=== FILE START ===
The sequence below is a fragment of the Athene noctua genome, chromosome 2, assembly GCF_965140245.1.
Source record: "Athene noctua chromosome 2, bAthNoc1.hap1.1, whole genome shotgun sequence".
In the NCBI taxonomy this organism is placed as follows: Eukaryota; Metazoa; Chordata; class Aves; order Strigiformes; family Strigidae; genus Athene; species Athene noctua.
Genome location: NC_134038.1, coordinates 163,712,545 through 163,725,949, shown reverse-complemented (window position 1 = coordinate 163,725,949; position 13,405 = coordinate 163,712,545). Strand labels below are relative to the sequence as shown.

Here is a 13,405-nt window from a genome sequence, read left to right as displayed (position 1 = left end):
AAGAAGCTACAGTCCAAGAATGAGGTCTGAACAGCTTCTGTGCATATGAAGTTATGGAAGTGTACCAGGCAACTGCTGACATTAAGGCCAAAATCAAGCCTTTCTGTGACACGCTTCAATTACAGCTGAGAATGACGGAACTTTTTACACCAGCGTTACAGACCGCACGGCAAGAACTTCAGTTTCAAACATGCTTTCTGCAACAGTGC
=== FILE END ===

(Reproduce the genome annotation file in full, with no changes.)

The sequence below is a fragment of the Athene noctua genome, chromosome 2, assembly GCF_965140245.1.
Source record: "Athene noctua chromosome 2, bAthNoc1.hap1.1, whole genome shotgun sequence".
In the NCBI taxonomy this organism is placed as follows: Eukaryota; Metazoa; Chordata; class Aves; order Strigiformes; family Strigidae; genus Athene; species Athene noctua.
Genome location: NC_134038.1, coordinates 163,712,545 through 163,725,949, shown reverse-complemented (window position 1 = coordinate 163,725,949; position 13,405 = coordinate 163,712,545). Strand labels below are relative to the sequence as shown.

Here is a 13,405-nt window from a genome sequence, read left to right as displayed (position 1 = left end):
AAGAAGCTACAGTCCAAGAATGAGGTCTGAACAGCTTCTGTGCATATGAAGTTATGGAAGTGTACCAGGCAACTGCTGACATTAAGGCCAAAATCAAGCCTTTCTGTGACACGCTTCAATTACAGCTGAGAATGACGGAACTTTTTACACCAGCGTTACAGACCGCACGGCAAGAACTTCAGTTTCAAACATGCTTTCTGCAACAGTGC